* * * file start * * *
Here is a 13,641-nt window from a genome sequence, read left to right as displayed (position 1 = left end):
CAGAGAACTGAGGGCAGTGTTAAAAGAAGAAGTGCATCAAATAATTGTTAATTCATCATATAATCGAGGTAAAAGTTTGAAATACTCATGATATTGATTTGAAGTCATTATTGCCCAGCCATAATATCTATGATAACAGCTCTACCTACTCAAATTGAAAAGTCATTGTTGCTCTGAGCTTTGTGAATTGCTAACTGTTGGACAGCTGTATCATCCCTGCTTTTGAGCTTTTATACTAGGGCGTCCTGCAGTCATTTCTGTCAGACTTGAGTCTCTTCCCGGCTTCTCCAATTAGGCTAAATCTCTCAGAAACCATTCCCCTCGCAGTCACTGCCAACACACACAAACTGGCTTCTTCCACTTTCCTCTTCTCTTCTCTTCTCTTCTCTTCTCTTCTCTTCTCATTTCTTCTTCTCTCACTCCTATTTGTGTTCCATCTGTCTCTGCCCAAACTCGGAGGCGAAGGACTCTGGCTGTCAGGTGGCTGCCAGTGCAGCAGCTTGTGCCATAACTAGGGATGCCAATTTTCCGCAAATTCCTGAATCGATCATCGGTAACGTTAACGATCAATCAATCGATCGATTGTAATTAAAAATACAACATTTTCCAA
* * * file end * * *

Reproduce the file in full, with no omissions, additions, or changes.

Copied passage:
Here is a 13,641-nt window from a genome sequence, read left to right as displayed (position 1 = left end):
CAGAGAACTGAGGGCAGTGTTAAAAGAAGAAGTGCATCAAATAATTGTTAATTCATCATATAATCGAGGTAAAAGTTTGAAATACTCATGATATTGATTTGAAGTCATTATTGCCCAGCCATAATATCTATGATAACAGCTCTACCTACTCAAATTGAAAAGTCATTGTTGCTCTGAGCTTTGTGAATTGCTAACTGTTGGACAGCTGTATCATCCCTGCTTTTGAGCTTTTATACTAGGGCGTCCTGCAGTCATTTCTGTCAGACTTGAGTCTCTTCCCGGCTTCTCCAATTAGGCTAAATCTCTCAGAAACCATTCCCCTCGCAGTCACTGCCAACACACACAAACTGGCTTCTTCCACTTTCCTCTTCTCTTCTCTTCTCTTCTCTTCTCTTCTCTTCTCATTTCTTCTTCTCTCACTCCTATTTGTGTTCCATCTGTCTCTGCCCAAACTCGGAGGCGAAGGACTCTGGCTGTCAGGTGGCTGCCAGTGCAGCAGCTTGTGCCATAACTAGGGATGCCAATTTTCCGCAAATTCCTGAATCGATCATCGGTAACGTTAACGATCAATCAATCGATCGATTGTAATTAAAAATACAACATTTTCCAA